I’ve heard Elliot Rodger’s voice before. I was expecting his manifesto to be incomprehensible madness—hoping for it to be—but it wasn’t. It’s a standard frustrated angry geeky guy manifesto, except for the part about mass murder. I’ve heard it from acquaintances, I’ve heard it from friends. I’ve heard it come out of my own mouth, in moments of anger and weakness. [...]

We are not the victims here. We are not the underdogs. We are not the ones who have our ownership over our bodies and our emotions stepped on constantly by other people’s entitlement. We’re not the ones where one out of six of us will have someone violently attempt to take control of our bodies in our lifetimes. [...]

Other people’s bodies and other people’s love are not something that can be taken nor even something that can be earned—they can be given freely, by choice, or not. We need to get that. Really, really grok that, if our half of the species ever going to be worth a damn. Not getting that means that there will always be some percent of us who will be rapists, and abusers, and killers. And it means that the rest of us will always, on some fundamental level, be stupid and wrong when it comes to trying to understand the women we claim to love.
posted by scody at 11:50 AM on May 28 [10 favorites]


Honestly, I don't even care if the blog post was about how people with black hair hate kittens and he has black hair and loves kittens. Unless your friend called him out specifically by name in the blog post, the fact that he deserves an apology or comfort from you because of what she wrote is just bizarre. I would take a step back and see if there are any other warning flags that he might be either too immature or self-centered to be good boyfriend material at this point.
posted by dawkins_7 at 12:24 PM on May 28 [13 favorites]


I found this excellent article on the "not all men" thing, including this list of 5 stages of "an individual man growing a social conscience". I append it here in case it's of help:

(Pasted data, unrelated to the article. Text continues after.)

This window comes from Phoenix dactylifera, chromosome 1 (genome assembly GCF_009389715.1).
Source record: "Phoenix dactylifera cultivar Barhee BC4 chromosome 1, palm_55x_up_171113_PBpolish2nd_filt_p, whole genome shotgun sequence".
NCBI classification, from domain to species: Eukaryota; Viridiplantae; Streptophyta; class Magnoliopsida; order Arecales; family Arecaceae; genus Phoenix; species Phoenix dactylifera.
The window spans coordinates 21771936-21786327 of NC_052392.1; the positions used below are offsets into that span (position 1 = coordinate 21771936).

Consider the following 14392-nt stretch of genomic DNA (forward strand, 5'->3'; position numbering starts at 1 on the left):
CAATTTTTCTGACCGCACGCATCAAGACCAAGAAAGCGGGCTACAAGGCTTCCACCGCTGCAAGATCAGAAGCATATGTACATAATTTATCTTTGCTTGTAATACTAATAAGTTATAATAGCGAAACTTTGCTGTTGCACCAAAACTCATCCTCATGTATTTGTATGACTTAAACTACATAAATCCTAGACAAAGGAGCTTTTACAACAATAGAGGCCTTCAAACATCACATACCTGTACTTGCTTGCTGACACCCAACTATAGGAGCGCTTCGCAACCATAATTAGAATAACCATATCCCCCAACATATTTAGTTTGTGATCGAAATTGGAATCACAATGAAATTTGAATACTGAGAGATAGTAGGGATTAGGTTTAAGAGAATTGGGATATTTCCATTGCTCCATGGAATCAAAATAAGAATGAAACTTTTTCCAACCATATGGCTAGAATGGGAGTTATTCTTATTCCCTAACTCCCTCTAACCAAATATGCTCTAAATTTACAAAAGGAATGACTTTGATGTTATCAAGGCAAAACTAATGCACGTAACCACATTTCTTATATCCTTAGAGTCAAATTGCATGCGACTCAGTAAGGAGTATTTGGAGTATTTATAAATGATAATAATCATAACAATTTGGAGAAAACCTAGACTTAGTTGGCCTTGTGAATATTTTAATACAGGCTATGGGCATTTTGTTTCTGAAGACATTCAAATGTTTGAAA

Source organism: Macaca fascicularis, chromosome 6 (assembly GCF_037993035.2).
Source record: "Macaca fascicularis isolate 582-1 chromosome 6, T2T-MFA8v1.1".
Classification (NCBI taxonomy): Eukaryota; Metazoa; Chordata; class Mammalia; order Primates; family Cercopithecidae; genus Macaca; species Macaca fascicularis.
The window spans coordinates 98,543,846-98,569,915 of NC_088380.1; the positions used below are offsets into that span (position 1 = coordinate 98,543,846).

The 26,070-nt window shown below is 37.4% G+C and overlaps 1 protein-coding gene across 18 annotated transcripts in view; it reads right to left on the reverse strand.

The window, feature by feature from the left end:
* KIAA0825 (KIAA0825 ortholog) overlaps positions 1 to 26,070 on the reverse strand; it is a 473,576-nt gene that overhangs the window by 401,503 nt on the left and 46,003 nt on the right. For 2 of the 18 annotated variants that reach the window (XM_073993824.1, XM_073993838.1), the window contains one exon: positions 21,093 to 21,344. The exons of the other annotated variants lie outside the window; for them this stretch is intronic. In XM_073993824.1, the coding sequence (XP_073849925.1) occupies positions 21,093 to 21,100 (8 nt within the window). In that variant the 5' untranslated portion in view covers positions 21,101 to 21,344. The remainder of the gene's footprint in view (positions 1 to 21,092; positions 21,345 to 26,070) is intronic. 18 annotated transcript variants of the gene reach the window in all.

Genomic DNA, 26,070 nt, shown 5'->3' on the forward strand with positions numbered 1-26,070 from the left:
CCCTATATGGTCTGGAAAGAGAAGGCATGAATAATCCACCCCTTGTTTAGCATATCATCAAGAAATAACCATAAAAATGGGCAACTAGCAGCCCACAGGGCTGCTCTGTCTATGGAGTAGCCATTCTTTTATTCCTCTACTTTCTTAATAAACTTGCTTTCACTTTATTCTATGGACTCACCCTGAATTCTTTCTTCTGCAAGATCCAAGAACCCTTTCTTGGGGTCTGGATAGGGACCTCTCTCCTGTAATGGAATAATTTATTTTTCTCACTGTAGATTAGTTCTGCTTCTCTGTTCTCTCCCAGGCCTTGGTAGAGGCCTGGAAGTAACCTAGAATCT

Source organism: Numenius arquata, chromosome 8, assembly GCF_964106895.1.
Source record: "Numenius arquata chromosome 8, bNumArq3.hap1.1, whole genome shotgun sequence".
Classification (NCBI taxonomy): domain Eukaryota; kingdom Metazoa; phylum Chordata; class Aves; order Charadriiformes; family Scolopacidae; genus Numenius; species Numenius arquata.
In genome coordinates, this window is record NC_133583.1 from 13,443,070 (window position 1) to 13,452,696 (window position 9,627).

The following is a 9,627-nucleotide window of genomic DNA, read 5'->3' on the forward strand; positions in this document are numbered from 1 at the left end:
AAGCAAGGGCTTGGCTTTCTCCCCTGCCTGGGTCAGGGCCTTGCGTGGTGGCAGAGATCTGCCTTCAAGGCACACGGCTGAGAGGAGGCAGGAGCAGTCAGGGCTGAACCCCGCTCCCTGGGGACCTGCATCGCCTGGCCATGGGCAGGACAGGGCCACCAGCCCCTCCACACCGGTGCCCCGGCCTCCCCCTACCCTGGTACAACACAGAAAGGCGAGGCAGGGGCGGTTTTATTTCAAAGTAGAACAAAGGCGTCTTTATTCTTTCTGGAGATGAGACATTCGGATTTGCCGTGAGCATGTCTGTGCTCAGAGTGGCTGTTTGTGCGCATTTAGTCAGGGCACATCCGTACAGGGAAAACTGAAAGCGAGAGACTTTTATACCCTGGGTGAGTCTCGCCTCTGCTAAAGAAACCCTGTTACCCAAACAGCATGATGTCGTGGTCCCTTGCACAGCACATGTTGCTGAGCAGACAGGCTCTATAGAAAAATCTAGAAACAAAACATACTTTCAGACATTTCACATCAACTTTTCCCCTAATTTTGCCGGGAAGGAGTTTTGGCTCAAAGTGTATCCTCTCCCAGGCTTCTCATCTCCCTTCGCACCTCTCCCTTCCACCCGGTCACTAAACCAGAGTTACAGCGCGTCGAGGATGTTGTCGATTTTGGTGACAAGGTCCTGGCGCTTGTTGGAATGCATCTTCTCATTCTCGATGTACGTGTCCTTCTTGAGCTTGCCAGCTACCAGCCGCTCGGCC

1. Sexism is a fake idea invented by feminists

2. Sexism happens, but the effect of “reverse sexism” on men is as bad or worse

3. Sexism happens, but the important part is that I personally am not sexist

4. Sexism happens, and I benefit from that whether or not I personally am sexist

5. Sexism happens, I benefit from it, I am unavoidably sexist sometimes because I was socialized that way, and if I want to be anti-sexist I have to be actively working against that socialization
posted by Pallas Athena at 3:36 PM on May 28 [29 favorites]


Instead of relegating discussions of feminism to the trope ‘not all men’ I instead urge you to say to each other “don’t be that guy”.
posted by jaguar at 10:01 PM on May 28


how can I approach this in a reasonable, rational way

Hand him a copy of Brownmiller and tell him you'll resume the conversation after he's finished it.
posted by ead at 8:45 AM on May 29


Here's another article, this one by Andrew O'Hehir, that may help him confront and start pushing through his defensiveness regarding male privilege and the ways women feel threatened by men: Hey, guys: Elliot Rodger is our problem
posted by scody at 10:51 AM on May 31


There's a huge difference between publicly derailing women's conversations about misogyny with "Not all men..." and "But I'm not..." vs. privately asking one's girlfriend, "Hey, do you trust me?" Is it possible the second question is what he's really asking?

I don't think the latter question necessarily implies a lack of concern about misogyny or an unwillingness to listen to women's stories.
posted by straight at 3:35 PM on June 2 [1 favorite]